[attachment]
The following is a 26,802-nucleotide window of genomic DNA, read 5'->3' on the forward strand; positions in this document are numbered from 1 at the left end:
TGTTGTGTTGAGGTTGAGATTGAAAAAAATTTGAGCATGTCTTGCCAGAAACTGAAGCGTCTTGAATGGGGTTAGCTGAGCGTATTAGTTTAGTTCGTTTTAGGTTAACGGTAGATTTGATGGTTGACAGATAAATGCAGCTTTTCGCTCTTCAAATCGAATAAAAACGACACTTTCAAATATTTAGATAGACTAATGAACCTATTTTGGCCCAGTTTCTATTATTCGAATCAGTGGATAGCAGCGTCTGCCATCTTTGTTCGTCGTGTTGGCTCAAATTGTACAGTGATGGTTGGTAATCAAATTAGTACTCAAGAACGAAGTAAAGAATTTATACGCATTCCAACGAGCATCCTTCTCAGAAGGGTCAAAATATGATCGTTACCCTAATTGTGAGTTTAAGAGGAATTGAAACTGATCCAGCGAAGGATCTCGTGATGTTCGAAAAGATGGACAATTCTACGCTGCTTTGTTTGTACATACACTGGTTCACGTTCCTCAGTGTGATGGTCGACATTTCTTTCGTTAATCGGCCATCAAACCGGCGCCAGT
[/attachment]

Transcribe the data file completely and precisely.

The following is a 26,802-nucleotide window of genomic DNA, read 5'->3' on the forward strand; positions in this document are numbered from 1 at the left end:
TGTTGTGTTGAGGTTGAGATTGAAAAAAATTTGAGCATGTCTTGCCAGAAACTGAAGCGTCTTGAATGGGGTTAGCTGAGCGTATTAGTTTAGTTCGTTTTAGGTTAACGGTAGATTTGATGGTTGACAGATAAATGCAGCTTTTCGCTCTTCAAATCGAATAAAAACGACACTTTCAAATATTTAGATAGACTAATGAACCTATTTTGGCCCAGTTTCTATTATTCGAATCAGTGGATAGCAGCGTCTGCCATCTTTGTTCGTCGTGTTGGCTCAAATTGTACAGTGATGGTTGGTAATCAAATTAGTACTCAAGAACGAAGTAAAGAATTTATACGCATTCCAACGAGCATCCTTCTCAGAAGGGTCAAAATATGATCGTTACCCTAATTGTGAGTTTAAGAGGAATTGAAACTGATCCAGCGAAGGATCTCGTGATGTTCGAAAAGATGGACAATTCTACGCTGCTTTGTTTGTACATACACTGGTTCACGTTCCTCAGTGTGATGGTCGACATTTCTTTCGTTAATCGGCCATCAAACCGGCGCCAGT